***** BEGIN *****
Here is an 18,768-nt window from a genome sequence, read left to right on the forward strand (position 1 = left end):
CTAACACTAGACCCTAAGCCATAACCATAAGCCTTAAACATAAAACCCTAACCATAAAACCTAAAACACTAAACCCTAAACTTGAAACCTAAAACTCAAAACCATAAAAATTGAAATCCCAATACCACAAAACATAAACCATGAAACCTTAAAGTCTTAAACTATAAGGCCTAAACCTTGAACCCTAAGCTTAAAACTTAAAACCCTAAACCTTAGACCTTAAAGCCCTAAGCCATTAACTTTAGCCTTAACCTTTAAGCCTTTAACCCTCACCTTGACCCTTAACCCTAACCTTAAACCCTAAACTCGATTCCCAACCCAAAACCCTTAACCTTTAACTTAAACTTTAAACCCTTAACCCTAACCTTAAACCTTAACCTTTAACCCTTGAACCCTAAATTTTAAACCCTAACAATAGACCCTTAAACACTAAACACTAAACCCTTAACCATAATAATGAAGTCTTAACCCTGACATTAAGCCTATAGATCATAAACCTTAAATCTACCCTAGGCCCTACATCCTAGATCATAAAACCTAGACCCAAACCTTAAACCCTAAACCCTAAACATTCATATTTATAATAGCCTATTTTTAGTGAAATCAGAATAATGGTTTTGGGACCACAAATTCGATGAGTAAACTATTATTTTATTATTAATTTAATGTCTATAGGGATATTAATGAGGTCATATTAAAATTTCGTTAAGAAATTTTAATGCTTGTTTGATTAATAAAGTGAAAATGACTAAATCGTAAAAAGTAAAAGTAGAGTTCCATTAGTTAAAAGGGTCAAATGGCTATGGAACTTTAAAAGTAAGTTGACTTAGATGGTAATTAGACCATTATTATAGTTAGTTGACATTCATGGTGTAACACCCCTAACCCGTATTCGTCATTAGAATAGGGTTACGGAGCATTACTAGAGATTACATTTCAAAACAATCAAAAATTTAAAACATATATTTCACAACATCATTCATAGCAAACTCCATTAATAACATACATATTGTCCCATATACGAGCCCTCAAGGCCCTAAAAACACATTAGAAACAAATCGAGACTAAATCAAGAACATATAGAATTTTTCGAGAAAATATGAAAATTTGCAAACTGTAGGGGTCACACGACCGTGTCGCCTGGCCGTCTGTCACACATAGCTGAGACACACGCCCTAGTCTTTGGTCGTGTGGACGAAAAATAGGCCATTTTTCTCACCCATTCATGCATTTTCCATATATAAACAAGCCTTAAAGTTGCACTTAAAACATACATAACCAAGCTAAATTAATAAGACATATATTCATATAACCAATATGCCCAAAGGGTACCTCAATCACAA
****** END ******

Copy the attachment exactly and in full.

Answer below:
Here is an 18,768-nt window from a genome sequence, read left to right on the forward strand (position 1 = left end):
CTAACACTAGACCCTAAGCCATAACCATAAGCCTTAAACATAAAACCCTAACCATAAAACCTAAAACACTAAACCCTAAACTTGAAACCTAAAACTCAAAACCATAAAAATTGAAATCCCAATACCACAAAACATAAACCATGAAACCTTAAAGTCTTAAACTATAAGGCCTAAACCTTGAACCCTAAGCTTAAAACTTAAAACCCTAAACCTTAGACCTTAAAGCCCTAAGCCATTAACTTTAGCCTTAACCTTTAAGCCTTTAACCCTCACCTTGACCCTTAACCCTAACCTTAAACCCTAAACTCGATTCCCAACCCAAAACCCTTAACCTTTAACTTAAACTTTAAACCCTTAACCCTAACCTTAAACCTTAACCTTTAACCCTTGAACCCTAAATTTTAAACCCTAACAATAGACCCTTAAACACTAAACACTAAACCCTTAACCATAATAATGAAGTCTTAACCCTGACATTAAGCCTATAGATCATAAACCTTAAATCTACCCTAGGCCCTACATCCTAGATCATAAAACCTAGACCCAAACCTTAAACCCTAAACCCTAAACATTCATATTTATAATAGCCTATTTTTAGTGAAATCAGAATAATGGTTTTGGGACCACAAATTCGATGAGTAAACTATTATTTTATTATTAATTTAATGTCTATAGGGATATTAATGAGGTCATATTAAAATTTCGTTAAGAAATTTTAATGCTTGTTTGATTAATAAAGTGAAAATGACTAAATCGTAAAAAGTAAAAGTAGAGTTCCATTAGTTAAAAGGGTCAAATGGCTATGGAACTTTAAAAGTAAGTTGACTTAGATGGTAATTAGACCATTATTATAGTTAGTTGACATTCATGGTGTAACACCCCTAACCCGTATTCGTCATTAGAATAGGGTTACGGAGCATTACTAGAGATTACATTTCAAAACAATCAAAAATTTAAAACATATATTTCACAACATCATTCATAGCAAACTCCATTAATAACATACATATTGTCCCATATACGAGCCCTCAAGGCCCTAAAAACACATTAGAAACAAATCGAGACTAAATCAAGAACATATAGAATTTTTCGAGAAAATATGAAAATTTGCAAACTGTAGGGGTCACACGACCGTGTCGCCTGGCCGTCTGTCACACATAGCTGAGACACACGCCCTAGTCTTTGGTCGTGTGGACGAAAAATAGGCCATTTTTCTCACCCATTCATGCATTTTCCATATATAAACAAGCCTTAAAGTTGCACTTAAAACATACATAACCAAGCTAAATTAATAAGACATATATTCATATAACCAATATGCCCAAAGGGTACCTCAATCACAA